Jack Black
Sheffield Hallam University
What the COVID-19 pandemic serves to reveal is the inherent limitations and contradictions of a symbolic order that must now be perceived via an “impossible subjectivity”: what this essay will refer to as the “in-human.” (Zizek, 2020). Indeed, this in-human perspective transpires not through our fetishization of the virus, as some form of justification for humanity’s impact on the world, but from a position of impossibility that renders “the whole situation into which we are included.” (Monbiot, 2020; Zizek, 2020). It is on this basis that the virus confers a confrontation with the Real: an antagonism steered by the isolation of an “impossible phenomenon,” grounded in a certain level of “disengagement” that obliges us to “perceive reality as it were viewed from outside.” (Zizek, 2020). Importantly, this “view from outside” does not—and now, cannot—avoid our engagement with the impossible, but must instead be rendered via a form of approachment that conceives of the “virus” as an in-human phenomenon that is our universal condition. The following sections will serve to clarify this in-human approach.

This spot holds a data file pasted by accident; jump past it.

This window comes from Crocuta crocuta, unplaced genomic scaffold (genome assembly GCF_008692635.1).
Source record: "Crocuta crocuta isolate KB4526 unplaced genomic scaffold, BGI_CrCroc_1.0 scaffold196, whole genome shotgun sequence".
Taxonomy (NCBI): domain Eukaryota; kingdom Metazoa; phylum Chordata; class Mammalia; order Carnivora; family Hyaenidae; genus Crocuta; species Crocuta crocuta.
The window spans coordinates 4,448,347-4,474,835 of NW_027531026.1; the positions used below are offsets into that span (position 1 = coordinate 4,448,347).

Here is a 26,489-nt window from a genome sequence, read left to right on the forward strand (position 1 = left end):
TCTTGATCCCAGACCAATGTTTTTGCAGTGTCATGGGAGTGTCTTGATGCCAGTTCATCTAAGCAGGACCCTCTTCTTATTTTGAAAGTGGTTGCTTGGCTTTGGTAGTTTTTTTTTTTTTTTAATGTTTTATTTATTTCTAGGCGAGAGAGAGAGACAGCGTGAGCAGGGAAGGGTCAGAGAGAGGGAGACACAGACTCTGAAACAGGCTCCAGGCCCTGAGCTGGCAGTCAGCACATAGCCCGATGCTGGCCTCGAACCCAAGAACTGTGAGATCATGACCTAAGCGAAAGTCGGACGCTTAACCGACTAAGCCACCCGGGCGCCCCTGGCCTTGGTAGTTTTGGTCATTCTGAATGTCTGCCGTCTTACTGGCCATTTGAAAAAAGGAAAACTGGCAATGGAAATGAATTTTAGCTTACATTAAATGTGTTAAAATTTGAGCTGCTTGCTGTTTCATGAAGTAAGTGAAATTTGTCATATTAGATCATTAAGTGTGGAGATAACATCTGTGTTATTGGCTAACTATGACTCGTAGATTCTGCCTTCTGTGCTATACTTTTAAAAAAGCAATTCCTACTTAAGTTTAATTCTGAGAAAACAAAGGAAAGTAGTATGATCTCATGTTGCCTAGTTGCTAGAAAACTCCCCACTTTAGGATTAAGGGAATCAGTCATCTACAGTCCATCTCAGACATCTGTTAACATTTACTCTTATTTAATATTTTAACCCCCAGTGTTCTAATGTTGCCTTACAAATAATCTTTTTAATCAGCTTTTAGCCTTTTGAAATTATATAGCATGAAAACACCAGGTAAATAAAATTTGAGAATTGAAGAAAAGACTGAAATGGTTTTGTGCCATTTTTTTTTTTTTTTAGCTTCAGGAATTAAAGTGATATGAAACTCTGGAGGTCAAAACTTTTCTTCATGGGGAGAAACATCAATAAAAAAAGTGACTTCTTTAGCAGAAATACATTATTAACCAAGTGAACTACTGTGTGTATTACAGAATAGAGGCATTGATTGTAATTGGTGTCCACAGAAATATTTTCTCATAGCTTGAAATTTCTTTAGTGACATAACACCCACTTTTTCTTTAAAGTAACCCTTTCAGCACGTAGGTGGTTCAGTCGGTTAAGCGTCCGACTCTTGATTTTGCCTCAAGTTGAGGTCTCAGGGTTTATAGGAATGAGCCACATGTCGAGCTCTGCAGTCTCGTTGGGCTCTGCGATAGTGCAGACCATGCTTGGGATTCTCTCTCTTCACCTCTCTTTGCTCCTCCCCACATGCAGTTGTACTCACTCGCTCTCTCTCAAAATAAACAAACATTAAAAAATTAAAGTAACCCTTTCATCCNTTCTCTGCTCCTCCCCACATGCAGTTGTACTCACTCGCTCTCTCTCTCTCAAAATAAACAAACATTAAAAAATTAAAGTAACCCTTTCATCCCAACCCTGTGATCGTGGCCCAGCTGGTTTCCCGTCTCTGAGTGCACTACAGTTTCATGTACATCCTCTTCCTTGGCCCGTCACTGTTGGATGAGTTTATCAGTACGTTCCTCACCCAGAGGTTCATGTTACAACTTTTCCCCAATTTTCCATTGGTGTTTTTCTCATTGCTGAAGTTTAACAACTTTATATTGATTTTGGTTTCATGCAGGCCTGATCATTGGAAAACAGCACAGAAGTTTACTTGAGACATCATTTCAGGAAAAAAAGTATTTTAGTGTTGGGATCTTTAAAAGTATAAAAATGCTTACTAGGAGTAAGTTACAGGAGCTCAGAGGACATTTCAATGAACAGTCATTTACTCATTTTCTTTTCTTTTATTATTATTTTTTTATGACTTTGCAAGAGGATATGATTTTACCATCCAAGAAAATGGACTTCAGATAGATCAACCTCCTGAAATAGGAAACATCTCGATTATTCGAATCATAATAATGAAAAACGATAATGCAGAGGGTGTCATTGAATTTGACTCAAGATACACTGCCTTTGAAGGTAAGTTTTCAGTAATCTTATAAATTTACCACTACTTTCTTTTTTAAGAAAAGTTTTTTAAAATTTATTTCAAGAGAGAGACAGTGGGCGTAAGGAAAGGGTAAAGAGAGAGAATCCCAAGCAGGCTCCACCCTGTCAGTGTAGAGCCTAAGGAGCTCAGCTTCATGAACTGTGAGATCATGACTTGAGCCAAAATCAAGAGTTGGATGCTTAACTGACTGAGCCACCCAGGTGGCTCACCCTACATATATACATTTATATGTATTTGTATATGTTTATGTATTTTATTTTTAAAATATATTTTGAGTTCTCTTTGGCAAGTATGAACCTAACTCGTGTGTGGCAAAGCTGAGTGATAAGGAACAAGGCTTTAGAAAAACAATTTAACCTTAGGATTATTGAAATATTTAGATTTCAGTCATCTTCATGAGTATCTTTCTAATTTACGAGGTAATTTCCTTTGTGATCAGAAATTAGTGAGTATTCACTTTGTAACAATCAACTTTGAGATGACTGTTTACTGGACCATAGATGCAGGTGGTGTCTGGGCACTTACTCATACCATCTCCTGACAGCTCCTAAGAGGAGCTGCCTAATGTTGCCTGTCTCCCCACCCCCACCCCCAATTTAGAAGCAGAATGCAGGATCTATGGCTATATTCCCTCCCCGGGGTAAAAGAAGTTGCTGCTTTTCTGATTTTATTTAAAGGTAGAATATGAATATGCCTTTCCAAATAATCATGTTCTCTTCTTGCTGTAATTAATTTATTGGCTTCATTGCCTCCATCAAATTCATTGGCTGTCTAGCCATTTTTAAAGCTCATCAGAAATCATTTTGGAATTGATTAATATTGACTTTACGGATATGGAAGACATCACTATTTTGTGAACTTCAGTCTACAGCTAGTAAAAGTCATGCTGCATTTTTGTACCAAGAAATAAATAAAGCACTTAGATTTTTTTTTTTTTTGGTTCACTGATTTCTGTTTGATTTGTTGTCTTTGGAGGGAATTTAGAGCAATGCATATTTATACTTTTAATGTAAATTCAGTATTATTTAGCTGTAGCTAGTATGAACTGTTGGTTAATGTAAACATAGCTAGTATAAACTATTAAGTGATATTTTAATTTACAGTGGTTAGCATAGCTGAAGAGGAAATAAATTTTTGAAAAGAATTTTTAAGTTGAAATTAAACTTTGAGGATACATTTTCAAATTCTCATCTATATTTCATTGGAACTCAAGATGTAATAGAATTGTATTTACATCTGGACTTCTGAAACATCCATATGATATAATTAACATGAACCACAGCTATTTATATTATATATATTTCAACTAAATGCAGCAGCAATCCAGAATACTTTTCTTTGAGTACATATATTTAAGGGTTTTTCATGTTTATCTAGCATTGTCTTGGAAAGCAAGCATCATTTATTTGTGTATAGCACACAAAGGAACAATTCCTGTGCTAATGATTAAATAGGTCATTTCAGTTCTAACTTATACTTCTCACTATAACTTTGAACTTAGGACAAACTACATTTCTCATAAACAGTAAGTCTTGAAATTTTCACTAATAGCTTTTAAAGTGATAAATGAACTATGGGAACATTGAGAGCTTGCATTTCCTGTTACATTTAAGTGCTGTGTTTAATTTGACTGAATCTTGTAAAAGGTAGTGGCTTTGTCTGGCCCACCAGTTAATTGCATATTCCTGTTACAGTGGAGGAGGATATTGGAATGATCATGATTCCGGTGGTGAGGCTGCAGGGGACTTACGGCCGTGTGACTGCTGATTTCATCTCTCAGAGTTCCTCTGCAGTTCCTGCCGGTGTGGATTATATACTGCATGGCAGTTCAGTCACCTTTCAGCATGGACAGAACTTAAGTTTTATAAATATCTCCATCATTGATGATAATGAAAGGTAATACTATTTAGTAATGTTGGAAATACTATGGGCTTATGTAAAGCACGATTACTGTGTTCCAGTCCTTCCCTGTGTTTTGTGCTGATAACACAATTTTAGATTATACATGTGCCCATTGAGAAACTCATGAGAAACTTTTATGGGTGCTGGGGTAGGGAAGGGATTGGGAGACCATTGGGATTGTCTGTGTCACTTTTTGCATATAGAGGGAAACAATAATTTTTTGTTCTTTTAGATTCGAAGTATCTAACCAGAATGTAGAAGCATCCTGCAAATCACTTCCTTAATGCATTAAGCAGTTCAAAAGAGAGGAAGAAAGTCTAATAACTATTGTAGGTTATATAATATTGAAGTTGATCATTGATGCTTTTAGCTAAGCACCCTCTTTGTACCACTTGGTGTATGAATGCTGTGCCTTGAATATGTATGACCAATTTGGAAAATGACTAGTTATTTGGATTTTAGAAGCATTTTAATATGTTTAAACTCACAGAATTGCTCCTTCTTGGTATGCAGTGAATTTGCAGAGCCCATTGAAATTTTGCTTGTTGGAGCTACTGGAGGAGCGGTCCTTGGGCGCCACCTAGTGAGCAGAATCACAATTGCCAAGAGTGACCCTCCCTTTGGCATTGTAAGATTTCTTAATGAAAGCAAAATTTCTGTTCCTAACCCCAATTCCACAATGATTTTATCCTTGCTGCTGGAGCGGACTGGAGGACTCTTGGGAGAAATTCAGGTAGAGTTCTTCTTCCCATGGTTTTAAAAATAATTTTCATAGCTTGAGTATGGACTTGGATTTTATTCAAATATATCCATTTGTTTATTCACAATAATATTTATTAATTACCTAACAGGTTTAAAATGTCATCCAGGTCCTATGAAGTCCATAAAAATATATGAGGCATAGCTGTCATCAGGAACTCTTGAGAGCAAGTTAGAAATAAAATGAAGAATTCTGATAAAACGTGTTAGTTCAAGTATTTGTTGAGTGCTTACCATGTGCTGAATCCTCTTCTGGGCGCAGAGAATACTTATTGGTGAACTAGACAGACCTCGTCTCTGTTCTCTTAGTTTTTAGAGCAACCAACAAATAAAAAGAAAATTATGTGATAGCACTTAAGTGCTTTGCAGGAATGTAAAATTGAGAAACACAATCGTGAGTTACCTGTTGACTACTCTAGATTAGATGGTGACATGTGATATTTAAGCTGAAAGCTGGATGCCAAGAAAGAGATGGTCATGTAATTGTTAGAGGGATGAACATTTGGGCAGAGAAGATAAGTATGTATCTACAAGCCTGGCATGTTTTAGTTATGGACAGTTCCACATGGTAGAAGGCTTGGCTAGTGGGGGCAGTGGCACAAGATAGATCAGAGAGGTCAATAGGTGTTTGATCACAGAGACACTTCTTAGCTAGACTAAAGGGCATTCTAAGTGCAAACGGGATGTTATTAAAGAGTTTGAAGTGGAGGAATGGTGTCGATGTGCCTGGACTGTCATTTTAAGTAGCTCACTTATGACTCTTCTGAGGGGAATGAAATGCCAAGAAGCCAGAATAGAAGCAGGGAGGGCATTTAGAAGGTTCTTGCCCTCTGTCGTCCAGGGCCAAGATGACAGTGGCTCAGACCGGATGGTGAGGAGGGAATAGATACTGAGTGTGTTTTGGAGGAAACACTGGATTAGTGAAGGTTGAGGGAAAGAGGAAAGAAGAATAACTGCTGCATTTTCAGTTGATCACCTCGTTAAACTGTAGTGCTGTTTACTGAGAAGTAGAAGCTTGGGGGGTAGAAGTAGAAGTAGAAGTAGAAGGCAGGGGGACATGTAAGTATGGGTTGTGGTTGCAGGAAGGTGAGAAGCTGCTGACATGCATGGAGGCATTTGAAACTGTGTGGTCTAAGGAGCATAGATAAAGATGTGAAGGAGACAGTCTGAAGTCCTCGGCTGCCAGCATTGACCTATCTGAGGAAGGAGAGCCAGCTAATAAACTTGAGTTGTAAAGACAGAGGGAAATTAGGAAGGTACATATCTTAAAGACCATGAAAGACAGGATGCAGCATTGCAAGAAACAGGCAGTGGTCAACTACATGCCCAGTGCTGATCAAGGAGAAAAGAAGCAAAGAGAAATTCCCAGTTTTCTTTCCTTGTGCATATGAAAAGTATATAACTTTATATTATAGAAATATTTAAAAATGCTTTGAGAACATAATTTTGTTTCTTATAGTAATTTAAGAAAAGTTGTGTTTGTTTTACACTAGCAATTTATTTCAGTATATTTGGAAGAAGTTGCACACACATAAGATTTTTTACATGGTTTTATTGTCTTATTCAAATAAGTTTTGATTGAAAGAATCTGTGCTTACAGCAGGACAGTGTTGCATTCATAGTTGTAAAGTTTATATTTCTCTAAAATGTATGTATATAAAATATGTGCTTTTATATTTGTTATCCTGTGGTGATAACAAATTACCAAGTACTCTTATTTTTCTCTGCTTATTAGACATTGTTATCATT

Keywords Zizek  uncanny  inhuman  COVID-19  Universality
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S/Citing the Camp.Erik Vogt - 2005 - In Andrew Norris (ed.), Politics, Metaphysics, and Death: Essays on Giorgio Agamben’s Homo Sacer. Duke University Press. pp. 74-106.

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